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Flashback: Waste Economics

Railroad cars hauling TVA coal ash line up at the Arrowhead Landfill Feb. 10, 2010.

Railroad cars hauling TVA coal ash line up at the Arrowhead Landfill Feb. 10, 2010.

AP Photo/Jay Reeves

“I say it’s not a question of environmental racism but economic racism,” Perry County Commissioner Albert Turner Jr. told Business Alabama in May 2009, just after it was announced that Perry County would become the dumping ground for one of the country’s worst environmental mishaps — a massive spill of coal ash from a TVA power plant in Harriman, Tennessee in December 2008.

“If the state of Alabama refuses to build the infrastructure and does not direct economic development to rural Alabama, that’s economic racism, and we have to go out and find industry on our own.”

The industry Turner brought to Perry County — one of the poorest counties in the U.S. — was waste disposal. Turner and a majority of the Perry County Commission supported permits for the landfill in 2004, in the face of opposition from environmentalists across the state and local citizen groups.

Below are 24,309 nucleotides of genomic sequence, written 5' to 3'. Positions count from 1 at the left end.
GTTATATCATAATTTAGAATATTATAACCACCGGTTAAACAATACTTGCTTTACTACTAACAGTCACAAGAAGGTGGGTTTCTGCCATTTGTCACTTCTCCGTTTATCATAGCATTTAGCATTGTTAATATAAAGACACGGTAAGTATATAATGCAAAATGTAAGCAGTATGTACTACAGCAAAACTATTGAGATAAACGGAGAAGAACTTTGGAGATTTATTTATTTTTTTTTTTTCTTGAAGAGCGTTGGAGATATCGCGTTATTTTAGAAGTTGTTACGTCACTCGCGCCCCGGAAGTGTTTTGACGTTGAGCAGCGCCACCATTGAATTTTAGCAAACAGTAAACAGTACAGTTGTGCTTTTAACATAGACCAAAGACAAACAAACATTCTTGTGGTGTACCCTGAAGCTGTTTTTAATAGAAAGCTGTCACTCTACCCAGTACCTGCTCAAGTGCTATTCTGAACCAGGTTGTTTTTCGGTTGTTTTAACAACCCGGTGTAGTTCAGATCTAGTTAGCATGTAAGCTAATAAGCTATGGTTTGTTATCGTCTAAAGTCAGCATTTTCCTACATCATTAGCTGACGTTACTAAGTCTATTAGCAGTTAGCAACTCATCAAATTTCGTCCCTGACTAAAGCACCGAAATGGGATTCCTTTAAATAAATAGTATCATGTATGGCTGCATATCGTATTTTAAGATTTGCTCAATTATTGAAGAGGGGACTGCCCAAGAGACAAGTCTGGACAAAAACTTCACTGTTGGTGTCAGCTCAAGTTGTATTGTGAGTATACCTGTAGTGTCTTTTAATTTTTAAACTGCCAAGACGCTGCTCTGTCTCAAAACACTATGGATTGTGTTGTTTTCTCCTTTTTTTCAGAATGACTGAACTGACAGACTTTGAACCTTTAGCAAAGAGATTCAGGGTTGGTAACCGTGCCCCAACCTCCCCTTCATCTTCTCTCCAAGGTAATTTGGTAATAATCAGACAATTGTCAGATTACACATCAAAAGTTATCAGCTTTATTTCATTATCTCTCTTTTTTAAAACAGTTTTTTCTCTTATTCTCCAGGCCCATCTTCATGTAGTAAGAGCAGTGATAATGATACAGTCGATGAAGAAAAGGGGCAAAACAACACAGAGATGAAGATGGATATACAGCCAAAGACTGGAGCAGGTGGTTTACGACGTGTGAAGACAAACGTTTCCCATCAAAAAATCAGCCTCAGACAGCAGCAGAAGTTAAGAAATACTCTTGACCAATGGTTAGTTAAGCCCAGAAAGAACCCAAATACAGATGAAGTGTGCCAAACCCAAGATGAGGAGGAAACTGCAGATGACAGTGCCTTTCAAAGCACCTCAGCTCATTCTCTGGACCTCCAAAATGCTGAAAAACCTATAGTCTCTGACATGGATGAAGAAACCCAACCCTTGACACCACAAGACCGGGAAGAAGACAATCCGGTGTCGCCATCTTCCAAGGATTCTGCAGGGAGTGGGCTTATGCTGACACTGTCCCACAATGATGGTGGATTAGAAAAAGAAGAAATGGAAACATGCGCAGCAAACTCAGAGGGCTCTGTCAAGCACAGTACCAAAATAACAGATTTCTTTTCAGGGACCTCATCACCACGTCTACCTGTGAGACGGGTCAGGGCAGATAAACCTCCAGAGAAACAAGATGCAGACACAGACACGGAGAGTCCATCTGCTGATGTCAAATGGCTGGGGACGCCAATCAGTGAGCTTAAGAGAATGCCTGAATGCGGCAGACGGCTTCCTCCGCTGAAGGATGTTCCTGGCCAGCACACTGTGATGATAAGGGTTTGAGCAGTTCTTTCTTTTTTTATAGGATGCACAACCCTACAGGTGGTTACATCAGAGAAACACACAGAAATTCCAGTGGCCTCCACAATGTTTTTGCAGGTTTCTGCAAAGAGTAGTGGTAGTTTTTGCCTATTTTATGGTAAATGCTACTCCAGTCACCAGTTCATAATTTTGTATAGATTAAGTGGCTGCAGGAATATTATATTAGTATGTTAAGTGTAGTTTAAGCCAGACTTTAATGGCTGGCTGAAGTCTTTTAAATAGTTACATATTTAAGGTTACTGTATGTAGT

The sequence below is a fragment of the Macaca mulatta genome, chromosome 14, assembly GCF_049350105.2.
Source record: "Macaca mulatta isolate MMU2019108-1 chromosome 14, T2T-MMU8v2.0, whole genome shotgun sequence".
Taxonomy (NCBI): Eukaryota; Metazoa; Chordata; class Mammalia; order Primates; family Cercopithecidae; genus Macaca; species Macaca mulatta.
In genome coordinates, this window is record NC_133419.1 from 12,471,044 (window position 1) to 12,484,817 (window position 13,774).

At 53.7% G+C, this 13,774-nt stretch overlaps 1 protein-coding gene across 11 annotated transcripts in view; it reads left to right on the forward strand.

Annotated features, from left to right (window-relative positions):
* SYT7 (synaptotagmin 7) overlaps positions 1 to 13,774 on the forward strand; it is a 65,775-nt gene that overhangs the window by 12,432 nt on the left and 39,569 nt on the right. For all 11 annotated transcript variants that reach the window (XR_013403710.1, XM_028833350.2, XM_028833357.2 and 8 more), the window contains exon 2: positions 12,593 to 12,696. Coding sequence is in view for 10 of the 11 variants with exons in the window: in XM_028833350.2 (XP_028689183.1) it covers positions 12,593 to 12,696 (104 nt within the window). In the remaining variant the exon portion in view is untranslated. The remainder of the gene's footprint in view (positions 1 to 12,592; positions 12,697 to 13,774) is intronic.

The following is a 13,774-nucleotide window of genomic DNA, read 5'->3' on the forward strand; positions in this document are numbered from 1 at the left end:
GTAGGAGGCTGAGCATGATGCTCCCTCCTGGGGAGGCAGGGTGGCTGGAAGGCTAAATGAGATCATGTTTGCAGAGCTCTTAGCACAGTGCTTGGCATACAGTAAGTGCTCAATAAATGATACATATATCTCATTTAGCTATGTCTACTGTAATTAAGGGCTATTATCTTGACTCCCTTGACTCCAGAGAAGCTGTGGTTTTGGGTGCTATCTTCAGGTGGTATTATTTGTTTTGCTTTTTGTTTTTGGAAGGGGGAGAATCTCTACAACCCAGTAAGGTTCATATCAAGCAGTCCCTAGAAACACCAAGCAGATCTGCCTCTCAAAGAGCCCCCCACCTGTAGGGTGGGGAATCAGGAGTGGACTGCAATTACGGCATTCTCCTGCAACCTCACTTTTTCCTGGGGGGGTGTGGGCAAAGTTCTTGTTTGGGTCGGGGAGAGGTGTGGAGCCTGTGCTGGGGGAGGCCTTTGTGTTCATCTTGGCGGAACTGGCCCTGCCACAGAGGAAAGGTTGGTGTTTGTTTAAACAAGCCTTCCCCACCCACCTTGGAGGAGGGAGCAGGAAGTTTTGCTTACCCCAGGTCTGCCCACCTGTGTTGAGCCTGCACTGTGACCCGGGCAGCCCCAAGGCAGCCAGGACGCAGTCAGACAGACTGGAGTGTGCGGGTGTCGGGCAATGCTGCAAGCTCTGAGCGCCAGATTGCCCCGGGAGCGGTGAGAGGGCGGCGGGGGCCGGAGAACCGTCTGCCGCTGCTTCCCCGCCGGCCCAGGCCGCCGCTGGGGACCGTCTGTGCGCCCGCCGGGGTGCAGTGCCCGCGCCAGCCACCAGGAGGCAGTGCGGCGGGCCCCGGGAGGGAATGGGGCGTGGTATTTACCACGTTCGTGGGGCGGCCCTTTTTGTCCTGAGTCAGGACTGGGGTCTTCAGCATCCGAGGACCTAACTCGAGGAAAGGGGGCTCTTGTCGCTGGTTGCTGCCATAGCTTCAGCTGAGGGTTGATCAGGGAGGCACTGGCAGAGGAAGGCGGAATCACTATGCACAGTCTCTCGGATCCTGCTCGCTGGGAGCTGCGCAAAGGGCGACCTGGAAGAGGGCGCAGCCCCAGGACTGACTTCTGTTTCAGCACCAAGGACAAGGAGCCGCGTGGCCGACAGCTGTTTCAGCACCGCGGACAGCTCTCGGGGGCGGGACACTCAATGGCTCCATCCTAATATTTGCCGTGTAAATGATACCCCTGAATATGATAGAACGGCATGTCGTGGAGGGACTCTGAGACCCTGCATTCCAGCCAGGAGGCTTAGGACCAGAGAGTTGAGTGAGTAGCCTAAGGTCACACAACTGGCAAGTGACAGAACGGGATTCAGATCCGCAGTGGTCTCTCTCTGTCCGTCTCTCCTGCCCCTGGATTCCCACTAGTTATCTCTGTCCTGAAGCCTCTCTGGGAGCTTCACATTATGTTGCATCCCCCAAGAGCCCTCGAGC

Arrowhead buries more than 15,000 tons of waste per day, accepting garbage from 33 states across the U.S. And it was happy to take the TVA waste as well — 3.9 million tons of sludge hauled by railcar to the Alabama Black Belt. The county earned $4.1 million in tipping fees on the coal ash deal.

“This odor wakes me up at night. It smells like some kind of gas. It gets all through my house and smells like rotten eggs. I’m very concerned about my health. I’m breathing this stuff. It’s going into my lungs,” was what 80-year-old Ruby Holmes, a lifelong resident of Perry County, told Business Alabama in a story in our March 2010 issue, “Foul Home, Alabama.”

On behalf of six Perry County residents like Holmes, in 2013 Earthjustice, a San Francisco environmental law group, filed a complaint with the EPA’s Office of Civil Rights, claiming the licensing of Arrowhead Landfill violates Title VI of the Civil Rights Act of 1964.     

In a rare move, the EPA accepted the case for review and sent investigators to Perry County in August 2014. Since 1994, 16 such cases have been accepted for review by the EPA, 162 have been rejected and 12 have been referred to other departments of the federal government.

An answer to the complaint by the EPA is still pending.

Chris McFadyen is editorial director of Business Alabama.

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